The metal tab is often connected electrically to the internal circuitry. This does not normally pose a problem when using isolated heatsinks, but an electrically-insulating pad or sheet may be required to electrically isolate the component from the heatsink if the heatsink is electrically conductive, grounded or otherwise non-isolated. Many materials may be used to electrically isolate the TO-220 package, some of which have the added benefit of high thermal conductivity.

The thermal conductivity of a material is a measure of its ability to conduct heat. It is commonly denoted by , , or .

In applications that require a heatsink, damage or destruction of the TO-220 device due to overheating may occur if the heatsink is dislodged during operation.

A heatsinked TO-220 package dissipating 1  W of heat will have an internal (junction) temperature typically 2 to 5 °C higher than the package's temperature (due to the thermal resistance between the junction and the metal tab), and the metal tab of the TO-220 package will typically have a temperature 1 to 60 °C higher than the ambient temperature, depending on the type of heatsink (if any) used. [4] [5] [6]

The watt is a unit of power. In the International System of Units (SI) it is defined as a derived unit of 1 joule per second, and is used to quantify the rate of energy transfer. In dimensional analysis, power is described by .

The junction-to-case thermal resistance of a TO-220 packaged device (which typically matters less than the case-to-ambient thermal resistance), depends on the thickness and the area of the semiconductor die inside the package, typically in a range between 0.5 °C/W and 3 °C/W (according to one textbook) [7] or 1.5 °C/W and 4 °C/W (according to another). [6]

If more heat needs to be dissipated, devices in the also widely used TO-247 (or TO-3P) package can be selected. TO-3P has a typical junction-to-ambient (heatsink) thermal resistance of only about 40 °C/W, and its TO-3PF variant a slightly lower one. [5] Further increase of heat dissipation capability is possible with power modules.

Power module

A power module or power electronic module provides the physical containment for several power components, usually power semiconductor devices. These power semiconductors are typically soldered or sintered on a power electronic substrate that carries the power semiconductors, provides electrical and thermal contact and electrical insulation where needed. Compared to discrete power semiconductors in plastic housings as TO-247 or TO-220, power packages provide a higher power density and are in many cases more reliable.

When a TO-220 package is used without a heatsink, the package acts as its own heatsink, and the heatsink-to-ambient thermal resistance in air for a TO-220 package is approximately 70 °C/W.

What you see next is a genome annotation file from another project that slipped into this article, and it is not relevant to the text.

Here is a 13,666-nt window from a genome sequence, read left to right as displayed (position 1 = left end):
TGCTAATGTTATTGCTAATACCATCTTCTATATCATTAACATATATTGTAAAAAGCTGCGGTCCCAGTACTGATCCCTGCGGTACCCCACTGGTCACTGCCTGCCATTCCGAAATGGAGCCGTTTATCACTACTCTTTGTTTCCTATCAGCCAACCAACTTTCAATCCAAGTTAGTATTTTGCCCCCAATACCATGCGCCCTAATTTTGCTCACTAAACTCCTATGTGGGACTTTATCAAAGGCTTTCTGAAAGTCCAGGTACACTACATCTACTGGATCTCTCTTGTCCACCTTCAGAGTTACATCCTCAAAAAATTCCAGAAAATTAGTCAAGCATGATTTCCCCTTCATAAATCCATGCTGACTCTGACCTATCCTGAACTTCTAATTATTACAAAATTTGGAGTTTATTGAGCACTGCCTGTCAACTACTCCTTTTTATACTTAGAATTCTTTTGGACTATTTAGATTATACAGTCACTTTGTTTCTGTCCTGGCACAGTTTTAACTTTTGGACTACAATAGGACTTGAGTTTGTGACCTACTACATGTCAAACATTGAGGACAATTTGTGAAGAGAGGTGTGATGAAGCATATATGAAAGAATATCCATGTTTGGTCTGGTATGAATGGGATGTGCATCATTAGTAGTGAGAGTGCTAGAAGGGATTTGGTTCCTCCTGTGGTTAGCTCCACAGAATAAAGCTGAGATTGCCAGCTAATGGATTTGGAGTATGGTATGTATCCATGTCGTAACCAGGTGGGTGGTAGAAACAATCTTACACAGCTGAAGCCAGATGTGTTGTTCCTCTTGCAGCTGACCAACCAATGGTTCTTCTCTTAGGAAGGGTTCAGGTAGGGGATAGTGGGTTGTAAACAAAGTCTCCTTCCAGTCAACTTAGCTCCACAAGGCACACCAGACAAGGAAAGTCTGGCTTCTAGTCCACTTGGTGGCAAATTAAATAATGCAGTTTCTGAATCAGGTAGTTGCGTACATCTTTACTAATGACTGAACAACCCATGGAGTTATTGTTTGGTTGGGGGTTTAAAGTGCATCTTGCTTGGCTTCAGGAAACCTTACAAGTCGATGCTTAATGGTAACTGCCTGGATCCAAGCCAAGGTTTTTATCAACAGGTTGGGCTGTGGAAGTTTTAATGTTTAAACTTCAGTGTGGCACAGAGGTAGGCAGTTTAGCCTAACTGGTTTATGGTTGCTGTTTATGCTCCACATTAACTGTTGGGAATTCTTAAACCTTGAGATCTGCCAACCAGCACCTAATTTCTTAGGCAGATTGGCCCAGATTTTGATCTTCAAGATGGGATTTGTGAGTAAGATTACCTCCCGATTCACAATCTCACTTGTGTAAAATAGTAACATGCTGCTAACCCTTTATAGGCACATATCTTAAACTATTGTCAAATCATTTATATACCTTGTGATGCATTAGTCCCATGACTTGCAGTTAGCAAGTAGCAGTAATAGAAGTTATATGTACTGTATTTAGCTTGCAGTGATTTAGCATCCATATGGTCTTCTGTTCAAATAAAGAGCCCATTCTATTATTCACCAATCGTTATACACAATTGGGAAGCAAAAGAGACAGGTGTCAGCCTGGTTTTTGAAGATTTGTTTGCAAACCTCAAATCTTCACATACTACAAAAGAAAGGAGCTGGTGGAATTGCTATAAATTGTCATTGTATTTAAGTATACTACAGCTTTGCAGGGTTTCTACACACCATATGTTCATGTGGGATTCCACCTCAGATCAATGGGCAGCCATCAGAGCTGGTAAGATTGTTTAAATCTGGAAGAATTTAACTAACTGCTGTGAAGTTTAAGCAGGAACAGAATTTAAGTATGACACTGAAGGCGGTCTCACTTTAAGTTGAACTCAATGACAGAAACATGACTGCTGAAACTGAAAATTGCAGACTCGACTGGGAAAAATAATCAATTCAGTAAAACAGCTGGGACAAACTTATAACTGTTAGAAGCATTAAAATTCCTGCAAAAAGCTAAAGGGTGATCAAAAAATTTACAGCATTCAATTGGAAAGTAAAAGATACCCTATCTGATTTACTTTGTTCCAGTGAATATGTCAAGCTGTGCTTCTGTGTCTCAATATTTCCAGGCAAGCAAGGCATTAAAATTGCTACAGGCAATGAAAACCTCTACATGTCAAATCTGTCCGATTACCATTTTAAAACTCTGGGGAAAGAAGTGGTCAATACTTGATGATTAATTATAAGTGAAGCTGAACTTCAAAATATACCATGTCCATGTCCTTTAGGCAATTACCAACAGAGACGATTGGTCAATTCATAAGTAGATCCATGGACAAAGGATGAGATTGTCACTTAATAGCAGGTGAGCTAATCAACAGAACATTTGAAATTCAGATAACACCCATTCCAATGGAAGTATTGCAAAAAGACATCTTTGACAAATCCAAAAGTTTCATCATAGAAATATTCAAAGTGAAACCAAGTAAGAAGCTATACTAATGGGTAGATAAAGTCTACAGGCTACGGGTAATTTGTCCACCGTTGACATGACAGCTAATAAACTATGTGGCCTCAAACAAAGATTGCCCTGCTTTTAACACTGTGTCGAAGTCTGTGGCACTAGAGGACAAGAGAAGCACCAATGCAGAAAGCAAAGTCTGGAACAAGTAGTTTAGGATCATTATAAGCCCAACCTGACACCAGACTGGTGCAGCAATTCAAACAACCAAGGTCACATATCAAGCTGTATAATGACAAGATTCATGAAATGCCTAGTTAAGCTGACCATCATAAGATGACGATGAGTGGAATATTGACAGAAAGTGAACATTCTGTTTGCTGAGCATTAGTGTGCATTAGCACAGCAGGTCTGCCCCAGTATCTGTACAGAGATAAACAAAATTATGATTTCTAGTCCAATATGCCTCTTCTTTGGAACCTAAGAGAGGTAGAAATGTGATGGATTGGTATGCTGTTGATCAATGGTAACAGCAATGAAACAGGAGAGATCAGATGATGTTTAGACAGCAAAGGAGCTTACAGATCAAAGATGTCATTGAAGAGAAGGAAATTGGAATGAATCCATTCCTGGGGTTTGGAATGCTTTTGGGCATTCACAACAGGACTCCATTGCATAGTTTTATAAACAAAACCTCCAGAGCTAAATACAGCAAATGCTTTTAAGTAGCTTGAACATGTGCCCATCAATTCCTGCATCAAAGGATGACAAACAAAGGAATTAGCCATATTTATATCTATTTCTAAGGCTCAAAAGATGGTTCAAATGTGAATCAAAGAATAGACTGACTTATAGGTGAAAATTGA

TS7805 linear voltage regulator in a TO-220 variant package with electrically isolated tab. TS7805 voltage regulator.JPG
TS7805 linear voltage regulator in a TO-220 variant package with electrically isolated tab.

The TO-220 family of outlines is defined by the JEDEC organization. There are a number of variations on this outline, [1] [8] such as:

Sometimes the designation is followed by the number of leads, as in TO-220AB-5L for five leads, etc.

There also some vendor-specific variations such as International Rectifier's SUPER-220, which dispenses with the hole in favor of clip-mounting, thus claiming TO-247-like thermal performance in a TO-220 footprint. [11]

Common components that use the TO-220 package

The TO-220 case is found on semiconductor devices handling less than 20 amperes and operating at less than a few hundred volts. These devices operate at DC or relatively low (audio) frequencies, since the TO-220 package is not intended for devices operating at radio frequencies. In addition to bipolar, bipolar Darlington, and power MOSFET transistors, the TO-220 case is also used for fixed and variable linear voltage regulator integrated circuits, and for Schottky diode pairs. [12] [13] [14]

See also

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TO-126 is a type of semiconductor package for devices with three pins, such as transistors. The package is rectangular with a hole in the middle to allow for easy mounting to a board or a heat sink.


  1. 1 2 3 "JEDEC TO-220 family package specification" (PDF). JEDEC . March 24, 1987. Archived from the original (PDF) on June 18, 2017.
  2. List of semiconductor cases,
  3. Torque Recommendations for TO-220 Devices,
  4. "MC7800, MC7800A, NCV7805" (PDF). ON Semiconductor. Retrieved 24 May 2014.
  5. 1 2 Yong Liu (2012). Power Electronic Packaging: Design, Assembly Process, Reliability and Modeling. Springer Science & Business Media. p. 188. ISBN   978-1-4614-1053-9.
  6. 1 2 Mike Tooley (2006). Electronic Circuits: Fundamentals and Applications (3rd ed.). Routledge. p. 353. ISBN   978-0-7506-6923-8.
  7. Yong Liu (2012). Power Electronic Packaging: Design, Assembly Process, Reliability and Modeling. Springer Science & Business Media. p. 184. ISBN   978-1-4614-1053-9.
  8. List of package types,
  9. "TO-220F Package Dimensions" (PDF). Fairchild Semiconductor. Retrieved 24 October 2019.
  10. "Outline Dimensions TO-220AB, TO-220AC" (PDF). Vishay Semiconductor. Retrieved 24 October 2019.
  15. "Power MOSFETs and IGBTs", Bill Travis, EDN: "[…] and the TO-257 is a hermetic TO-220."